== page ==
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GAIL PERRY, WINNIPEG ARCHITECTURE FOUNDATION
I consider Portage Ave to be my neighbourhood. I walk to work
down Portage Ave every day regardless of weather and regardless
of the season. To walk down Portage Ave can be exulting it's
often the highlight of my day.
When I walk down Portage Ave
I can see some of the buildings that were built at the turn
of the century. And I can visualise what Winnipeg was like,
when it was an up and coming city, the city of the future,
one of the fastest and largest growing cities in North America.
My favourite building on Portage
Ave is the Bank of Nova Scotia. The bank of Nova Scotia is
really a landmark on Portage Ave the only domed building for
example on the street. The role of ornamentation in the early
20th century was really to draw the public's attention to
the building. It's a beautiful example of terra cotta in Winnipeg.
The building is dotted with shields that are the corporate
seals of the Bank of Nova Scotia. And you can see a schooner
and beneath that a fish, and then a plough, so this ornamentation
is saying, this is the Bank of Nova Scotia, this is our corporate
image, you have arrived on Portage Ave.
I can't believe that as recently
as the 1980s that this was a building to be demolished. The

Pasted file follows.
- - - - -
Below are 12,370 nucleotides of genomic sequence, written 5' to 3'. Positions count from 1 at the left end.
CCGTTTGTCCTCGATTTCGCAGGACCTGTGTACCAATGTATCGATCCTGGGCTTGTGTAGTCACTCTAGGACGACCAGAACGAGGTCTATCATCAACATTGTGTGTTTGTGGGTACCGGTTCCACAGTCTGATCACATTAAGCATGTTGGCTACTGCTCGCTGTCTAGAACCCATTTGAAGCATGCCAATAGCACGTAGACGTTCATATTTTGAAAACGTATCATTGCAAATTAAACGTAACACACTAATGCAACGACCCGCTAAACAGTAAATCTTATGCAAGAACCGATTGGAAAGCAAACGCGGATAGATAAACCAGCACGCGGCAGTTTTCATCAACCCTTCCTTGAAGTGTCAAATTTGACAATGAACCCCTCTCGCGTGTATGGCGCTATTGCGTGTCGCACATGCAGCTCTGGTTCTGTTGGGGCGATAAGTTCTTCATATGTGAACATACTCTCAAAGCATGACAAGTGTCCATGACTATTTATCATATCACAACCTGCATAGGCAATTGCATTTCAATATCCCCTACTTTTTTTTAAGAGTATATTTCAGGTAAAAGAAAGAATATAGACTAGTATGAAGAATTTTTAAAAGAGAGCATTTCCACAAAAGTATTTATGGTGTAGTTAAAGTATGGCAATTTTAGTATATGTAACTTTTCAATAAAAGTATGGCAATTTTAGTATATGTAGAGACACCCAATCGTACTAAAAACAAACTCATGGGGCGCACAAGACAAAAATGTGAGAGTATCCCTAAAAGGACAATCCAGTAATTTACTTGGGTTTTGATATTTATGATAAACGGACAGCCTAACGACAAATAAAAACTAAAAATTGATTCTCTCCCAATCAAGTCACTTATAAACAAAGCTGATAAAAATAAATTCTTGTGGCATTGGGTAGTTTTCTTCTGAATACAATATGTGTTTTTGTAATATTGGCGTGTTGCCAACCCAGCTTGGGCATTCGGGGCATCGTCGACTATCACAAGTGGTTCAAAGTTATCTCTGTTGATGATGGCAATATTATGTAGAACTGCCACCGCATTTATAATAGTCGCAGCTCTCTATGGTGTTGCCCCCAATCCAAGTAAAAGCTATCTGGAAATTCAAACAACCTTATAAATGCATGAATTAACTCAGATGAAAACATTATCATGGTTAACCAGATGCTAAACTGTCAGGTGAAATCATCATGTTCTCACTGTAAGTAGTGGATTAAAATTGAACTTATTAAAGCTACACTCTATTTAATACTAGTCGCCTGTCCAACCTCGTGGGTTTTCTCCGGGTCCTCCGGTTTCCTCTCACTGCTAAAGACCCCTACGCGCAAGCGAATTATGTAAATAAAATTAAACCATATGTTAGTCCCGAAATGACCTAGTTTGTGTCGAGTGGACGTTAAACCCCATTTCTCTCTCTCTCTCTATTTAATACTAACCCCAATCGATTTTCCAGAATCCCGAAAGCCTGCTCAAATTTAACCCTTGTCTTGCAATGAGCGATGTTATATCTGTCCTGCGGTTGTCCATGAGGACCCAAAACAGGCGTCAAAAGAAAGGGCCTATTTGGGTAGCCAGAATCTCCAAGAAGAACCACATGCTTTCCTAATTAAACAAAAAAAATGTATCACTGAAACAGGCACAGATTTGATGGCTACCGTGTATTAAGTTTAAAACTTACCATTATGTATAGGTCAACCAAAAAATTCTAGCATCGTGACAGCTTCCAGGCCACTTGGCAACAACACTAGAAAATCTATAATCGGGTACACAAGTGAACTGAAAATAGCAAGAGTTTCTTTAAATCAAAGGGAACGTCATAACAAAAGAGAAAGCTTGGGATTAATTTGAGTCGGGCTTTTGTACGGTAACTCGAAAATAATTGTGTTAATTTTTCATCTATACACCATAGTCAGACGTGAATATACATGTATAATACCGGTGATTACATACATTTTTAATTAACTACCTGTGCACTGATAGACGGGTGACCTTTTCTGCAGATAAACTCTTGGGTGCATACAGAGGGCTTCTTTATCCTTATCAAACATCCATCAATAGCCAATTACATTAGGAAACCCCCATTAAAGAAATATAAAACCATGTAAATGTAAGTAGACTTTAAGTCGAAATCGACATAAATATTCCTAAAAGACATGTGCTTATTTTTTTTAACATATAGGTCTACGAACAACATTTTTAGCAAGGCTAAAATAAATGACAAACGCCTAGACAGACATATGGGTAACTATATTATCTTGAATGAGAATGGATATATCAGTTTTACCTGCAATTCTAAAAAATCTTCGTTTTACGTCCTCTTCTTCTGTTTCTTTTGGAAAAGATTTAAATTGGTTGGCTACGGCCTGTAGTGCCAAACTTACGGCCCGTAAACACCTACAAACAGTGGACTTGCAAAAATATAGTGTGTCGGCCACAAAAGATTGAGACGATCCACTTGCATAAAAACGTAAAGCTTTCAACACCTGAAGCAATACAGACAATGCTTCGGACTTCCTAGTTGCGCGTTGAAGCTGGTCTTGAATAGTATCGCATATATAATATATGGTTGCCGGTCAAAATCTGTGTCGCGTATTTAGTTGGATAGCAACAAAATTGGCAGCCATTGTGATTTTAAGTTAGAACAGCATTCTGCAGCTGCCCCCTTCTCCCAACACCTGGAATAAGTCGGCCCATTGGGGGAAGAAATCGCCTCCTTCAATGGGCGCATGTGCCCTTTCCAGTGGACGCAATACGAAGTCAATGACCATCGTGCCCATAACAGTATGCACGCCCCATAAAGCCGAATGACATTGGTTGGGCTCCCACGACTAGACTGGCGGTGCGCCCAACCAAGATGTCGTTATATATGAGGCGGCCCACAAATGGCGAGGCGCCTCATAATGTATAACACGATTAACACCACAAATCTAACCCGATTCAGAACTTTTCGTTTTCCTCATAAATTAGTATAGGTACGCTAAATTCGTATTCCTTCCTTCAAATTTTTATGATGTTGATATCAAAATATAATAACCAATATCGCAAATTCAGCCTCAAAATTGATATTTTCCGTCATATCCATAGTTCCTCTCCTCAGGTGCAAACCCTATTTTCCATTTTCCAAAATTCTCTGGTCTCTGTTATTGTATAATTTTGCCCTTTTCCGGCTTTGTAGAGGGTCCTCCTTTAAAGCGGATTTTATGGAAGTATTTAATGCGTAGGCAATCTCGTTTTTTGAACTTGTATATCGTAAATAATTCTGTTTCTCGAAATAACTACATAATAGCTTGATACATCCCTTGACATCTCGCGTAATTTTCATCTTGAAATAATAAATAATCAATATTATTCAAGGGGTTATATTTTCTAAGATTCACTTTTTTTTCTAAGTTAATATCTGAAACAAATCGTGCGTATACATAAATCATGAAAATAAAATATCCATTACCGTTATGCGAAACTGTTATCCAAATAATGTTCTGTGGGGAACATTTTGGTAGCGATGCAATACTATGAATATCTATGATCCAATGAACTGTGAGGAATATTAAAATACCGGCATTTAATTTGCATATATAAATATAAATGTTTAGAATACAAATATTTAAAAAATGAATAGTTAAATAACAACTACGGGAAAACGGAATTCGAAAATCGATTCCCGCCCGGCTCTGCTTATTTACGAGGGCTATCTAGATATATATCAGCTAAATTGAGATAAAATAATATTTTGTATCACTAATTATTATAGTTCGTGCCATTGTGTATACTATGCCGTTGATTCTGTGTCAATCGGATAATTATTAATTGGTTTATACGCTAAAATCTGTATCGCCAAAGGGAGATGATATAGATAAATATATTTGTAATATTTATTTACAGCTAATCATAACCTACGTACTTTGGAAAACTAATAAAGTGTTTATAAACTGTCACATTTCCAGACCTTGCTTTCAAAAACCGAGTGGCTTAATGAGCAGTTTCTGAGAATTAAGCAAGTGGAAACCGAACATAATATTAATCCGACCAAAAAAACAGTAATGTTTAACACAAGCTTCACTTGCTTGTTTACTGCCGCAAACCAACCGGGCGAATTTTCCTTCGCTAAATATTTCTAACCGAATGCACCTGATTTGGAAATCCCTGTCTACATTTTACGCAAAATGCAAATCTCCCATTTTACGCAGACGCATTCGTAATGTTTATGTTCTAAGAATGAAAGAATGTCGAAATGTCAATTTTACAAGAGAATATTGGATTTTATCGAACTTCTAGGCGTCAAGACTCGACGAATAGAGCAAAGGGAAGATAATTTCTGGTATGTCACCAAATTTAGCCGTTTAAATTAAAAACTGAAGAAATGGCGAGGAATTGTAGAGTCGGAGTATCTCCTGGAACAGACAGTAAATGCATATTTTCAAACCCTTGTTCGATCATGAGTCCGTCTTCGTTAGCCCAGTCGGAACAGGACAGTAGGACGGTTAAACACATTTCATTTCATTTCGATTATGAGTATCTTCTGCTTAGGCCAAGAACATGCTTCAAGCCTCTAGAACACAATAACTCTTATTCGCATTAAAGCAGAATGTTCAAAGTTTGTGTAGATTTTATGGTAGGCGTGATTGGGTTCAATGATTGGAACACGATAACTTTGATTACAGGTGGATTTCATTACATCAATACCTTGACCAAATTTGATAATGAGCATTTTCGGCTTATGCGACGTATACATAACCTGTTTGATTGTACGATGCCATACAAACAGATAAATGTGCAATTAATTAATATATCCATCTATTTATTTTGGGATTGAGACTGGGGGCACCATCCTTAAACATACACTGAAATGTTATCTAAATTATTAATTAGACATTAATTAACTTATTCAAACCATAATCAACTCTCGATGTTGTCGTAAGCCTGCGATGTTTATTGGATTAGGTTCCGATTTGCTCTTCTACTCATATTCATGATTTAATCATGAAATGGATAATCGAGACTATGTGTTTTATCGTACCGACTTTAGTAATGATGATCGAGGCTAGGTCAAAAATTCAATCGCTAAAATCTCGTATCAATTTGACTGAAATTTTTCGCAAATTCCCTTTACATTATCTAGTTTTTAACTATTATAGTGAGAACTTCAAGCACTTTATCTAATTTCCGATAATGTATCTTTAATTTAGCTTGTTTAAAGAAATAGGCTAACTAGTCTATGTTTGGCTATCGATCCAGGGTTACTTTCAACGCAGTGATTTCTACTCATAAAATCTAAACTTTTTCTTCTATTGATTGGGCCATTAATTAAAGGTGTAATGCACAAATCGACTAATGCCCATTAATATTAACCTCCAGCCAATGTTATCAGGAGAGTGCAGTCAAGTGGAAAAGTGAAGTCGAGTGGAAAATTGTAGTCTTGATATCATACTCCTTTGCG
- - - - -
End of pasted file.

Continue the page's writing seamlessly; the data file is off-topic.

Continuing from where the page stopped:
Bank of Nova Scotia has really had a new life it's now a government
owned building and a public space where people can now go
into the banking hall and actually marvel at the beautiful
interior, for example the cofferred ceiling and the gold leaf
and beautiful brass fittings.
The Paris building across the road from the Bank of Nova Scotia
is another example of terra cotta in Winnipeg this is a prominent
building in terms of its height. But it's really the ornamentation
that catches your eye. This is terra cotta that mimics stone
cut stone and is extremely elaborate in terms of its decoration.
There's a band of angels on the
5th floor of the Paris building and this used to be the top
the building and to prove it you can see the cornice line
right above and there is a cornice above that where the building
was actually expanded in 1917. There are a number of angels
on the Paris building including right underneath the vaulted
cornice at the very top. In fact there are a lot of sinister
figures up there some with nasty faces which are really worth
the effort of looking. My favourite feature of ornamentation
on the Paris building is not an angel at all, it's the bare
breasted women you see on the second floor.
The Curry building was built in 1915 in fact it was built
the same time as first phase of the Paris building was being
built despite the fact that this was WW1. So there was a lot
of activity in Winnipeg at that time. The Curry building takes
its name from the people that founded it: the Curry family.
It's a commercial building. It's still a viable building.
When you look at the Curry building you can really feel the
thrust of the horizontal. The Curry building is made of an
exquisite terra cotta that is made to look like granite so
it's got a dappled buff colour with splotches of black and
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